Vandenberg AFB preps for X-37B landing

CBS News

The Air Force is preparing to bring its unmanned X-37B spaceplane back to Earth after 15 months of clandestine military operations. The robotic spaceplane, a lifting body one quarter the size of NASA's now-retired space shuttle, is expected to land on a 3-mile-long runway at Vandenberg Air Force Base, Calif., sometime in the next two weeks.

An artist's concept of the Air Force's X-37B spaceplane in orbit. (Credit: Boeing)
The X-37B was boosted into orbit by a United Launch Alliance Atlas 5 rocket that took off from Florida's Cape Canaveral Air Force Station on March 5, 2011. It was the second launch for the Air Force Orbital Test Vehicle program following a successful 224-day maiden flight in 2010. The spacecraft used for that mission has been refurbished and is expected to be relaunched in October.

As with the initial test flight, the spaceplane currently in orbit has been operating in military secrecy since launch last year. Amateur satellite trackers, however, have monitored the spacecraft's trajectory in a roughly 210-mile-high orbit tilted 42.8 degrees to the equator. Ted Molczan, an accomplished satellite tracker in Canada, told Spaceflight Now the spacecraft began reducing its altitude in May, initially dropping to an altitude of 182 miles.

It is not clear when the X-37B will land, but whenever it comes down it will make its high-speed descent under the control of a state-of-the-art autopilot incorporating Global Positioning System navigation data.

Equipped with twin tail fins, stubby wings and an advanced heat shield, the X-37B, built by Boeing's Experimental Systems Group, measures 29 feet long with a wingspan of 14 feet. Fueled for launch, the spaceplane tips the scales at some 11,000 pounds.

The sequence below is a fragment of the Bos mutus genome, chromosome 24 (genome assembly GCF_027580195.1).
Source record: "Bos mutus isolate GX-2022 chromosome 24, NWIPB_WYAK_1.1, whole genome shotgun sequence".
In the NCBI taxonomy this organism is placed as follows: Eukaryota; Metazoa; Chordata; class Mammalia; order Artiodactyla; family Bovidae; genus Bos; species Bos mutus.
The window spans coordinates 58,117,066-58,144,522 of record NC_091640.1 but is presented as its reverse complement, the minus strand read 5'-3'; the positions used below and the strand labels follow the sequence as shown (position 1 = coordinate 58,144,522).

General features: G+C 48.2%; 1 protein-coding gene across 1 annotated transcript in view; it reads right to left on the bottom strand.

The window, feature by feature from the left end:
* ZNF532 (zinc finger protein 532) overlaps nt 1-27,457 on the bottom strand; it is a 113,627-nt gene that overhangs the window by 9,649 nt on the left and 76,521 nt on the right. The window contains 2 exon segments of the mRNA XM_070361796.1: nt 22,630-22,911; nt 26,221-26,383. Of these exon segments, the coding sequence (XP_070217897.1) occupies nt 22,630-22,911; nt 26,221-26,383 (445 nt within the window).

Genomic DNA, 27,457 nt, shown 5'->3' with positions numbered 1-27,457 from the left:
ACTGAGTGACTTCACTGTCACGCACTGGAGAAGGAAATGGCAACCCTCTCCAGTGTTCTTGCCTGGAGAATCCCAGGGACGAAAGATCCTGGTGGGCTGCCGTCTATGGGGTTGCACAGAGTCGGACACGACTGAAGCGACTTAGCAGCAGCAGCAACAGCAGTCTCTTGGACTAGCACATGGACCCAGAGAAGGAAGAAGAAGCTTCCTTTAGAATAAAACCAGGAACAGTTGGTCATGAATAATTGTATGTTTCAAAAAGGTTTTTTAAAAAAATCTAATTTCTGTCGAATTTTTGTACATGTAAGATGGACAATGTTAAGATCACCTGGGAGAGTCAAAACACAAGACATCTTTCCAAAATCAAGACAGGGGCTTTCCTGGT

Originally developed by NASA, Boeing and the Defense Advanced Research Projects Agency, or DARPA, the X-37 program ultimately was folded into the Orbital Test Vehicle program operated by the Rapid Capabilities Office of the Air Force.

"The X-37B is one-fourth the size of the space shuttle, and relies upon the same family of lifting body design," Boeing says in a company description. "It also features a similar landing profile. The vehicle was built using lighter composite structures, rather than traditional aluminum.

Along with improved wing leading edge insulation, the spacecraft also incorporates tougher heat-shield tiles across its underside that "are significantly more durable than the first generation tiles used by the space shuttle," Boeing said. "All avionics on the X-37B are designed to automate all de-orbit and landing functions."

The spaceplane is equipped with a payload bay about the size of a pickup truck bed -- 7 feet by 4 feet -- but it's not known what might have been carried aloft during the OTV program's second mission.

Among the possibilities: reconnaissance cameras or other spy sensors; test gear to precisely measure the craft's performance over the course of a long-duration mission; space exposure experiments to help researchers learn more about the long-term effects of the space environment on sensitive materials or instruments. The Air Force will not discuss any aspect of the craft's mission.

"Our second X-37 test vehicle has been on orbit for 409 days now, much longer than the 270-day baseline design spec," Air Force Gen. William L. Shelton, commander of Air Force Space Command, said at the 28th Annual National Space Symposium in April. "Although I can't talk about mission specifics, suffice it to say this mission has been a spectacular success."